The Greatest Class
One class though that probably had the most profound impact on my life came in the spring quarter of the ’09-’10 school year. I was taking my second English class, which was Research Writing in Business with Scott Eagan. One of the more notable attributes people highlight when referring about me is that I’m well read; in fact I’ve read over 200 non-fiction books to date. But this love for learning and reading did not ignite until taking Eagan’s English class.
On the very first day of class, he started off telling us that he only teaches part time because he’s a literary agent in Women’s Literature by profession, and that he is going to treat us as his own authors that he represents and hold us to that professional standard. Keep in mind that this is a community college in Auburn, so academic excellence isn’t a common standard amongst students so not surprisingly, about 3/4 of the class dropped out the very next day. Those of who did stay were very intimidated and braced for a painful quarter ahead. What we did not realize was the balance Professor Eagan possessed in his grading, and even though we would get our papers back with the margins full of red ink (especially with his favorite phrase, “So what?”), the actual grade he gave was based on the standards of an English 129 class and so I would still end up with highly scored papers. That balance was profound since it was the driver to push for excellence, while still having the safety to fail with low stakes consequences.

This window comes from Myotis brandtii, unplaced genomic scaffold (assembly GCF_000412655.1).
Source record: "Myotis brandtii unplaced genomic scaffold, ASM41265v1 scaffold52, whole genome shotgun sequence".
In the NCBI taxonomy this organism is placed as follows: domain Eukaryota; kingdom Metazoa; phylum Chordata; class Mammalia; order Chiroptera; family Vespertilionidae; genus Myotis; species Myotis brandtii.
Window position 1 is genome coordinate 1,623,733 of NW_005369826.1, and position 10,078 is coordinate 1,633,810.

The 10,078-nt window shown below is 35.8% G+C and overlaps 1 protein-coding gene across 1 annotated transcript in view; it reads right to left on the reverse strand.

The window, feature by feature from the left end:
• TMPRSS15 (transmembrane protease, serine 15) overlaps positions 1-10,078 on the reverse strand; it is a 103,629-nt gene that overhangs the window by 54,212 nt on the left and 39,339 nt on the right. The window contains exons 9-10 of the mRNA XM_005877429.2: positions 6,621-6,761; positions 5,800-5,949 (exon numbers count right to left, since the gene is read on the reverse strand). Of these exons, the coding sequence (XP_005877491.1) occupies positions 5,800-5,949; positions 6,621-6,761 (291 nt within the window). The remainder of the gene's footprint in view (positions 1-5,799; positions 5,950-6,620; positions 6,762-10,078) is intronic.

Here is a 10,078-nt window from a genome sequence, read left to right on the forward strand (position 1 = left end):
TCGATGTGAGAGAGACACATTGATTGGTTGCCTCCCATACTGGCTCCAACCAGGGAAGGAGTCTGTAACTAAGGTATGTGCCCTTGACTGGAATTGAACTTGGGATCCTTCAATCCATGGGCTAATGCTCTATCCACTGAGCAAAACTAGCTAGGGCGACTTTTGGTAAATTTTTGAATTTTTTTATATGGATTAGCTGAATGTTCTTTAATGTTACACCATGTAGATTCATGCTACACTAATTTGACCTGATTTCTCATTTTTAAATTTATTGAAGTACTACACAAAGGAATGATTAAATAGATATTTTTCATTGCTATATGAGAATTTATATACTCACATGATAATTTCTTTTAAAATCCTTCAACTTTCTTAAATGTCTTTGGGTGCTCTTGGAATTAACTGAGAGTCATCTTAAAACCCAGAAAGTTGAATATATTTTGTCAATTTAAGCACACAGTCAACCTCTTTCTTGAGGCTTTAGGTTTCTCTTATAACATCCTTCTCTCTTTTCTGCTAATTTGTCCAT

The lesson that changed my life was when Professor Eagan taught on research methods. He implored us to invest deeply into our research projects, which went beyond just warning about the limitations of Wikipedia; he suggested that we read books on our subject or conduct interviews with notable sources. Keep in mind this is community college, so he asked if this sounded absurd to us; did we think that conducting interviews were too far fetched? So he gave an example: if you were researching Schizophrenia, you probably are going to come across the story of John Nash (the Nobel Winning Economist who popularized Game Theory and the Nash Equilibrium, who also was the subject in the movie “A Beautiful Mind” starring Russell Crowe). He then talked about how yes you can cite articles that talk about him in your research, or why not interview him yourself? We all kind of let out a nervous chuckle at that proposition, so he hoped onto his computer, did a quick Google search and a few seconds later we were looking at John Nash’s faculty page at Princeton University with his extension number and email. He asked us why not contact the man? His contact info is right here!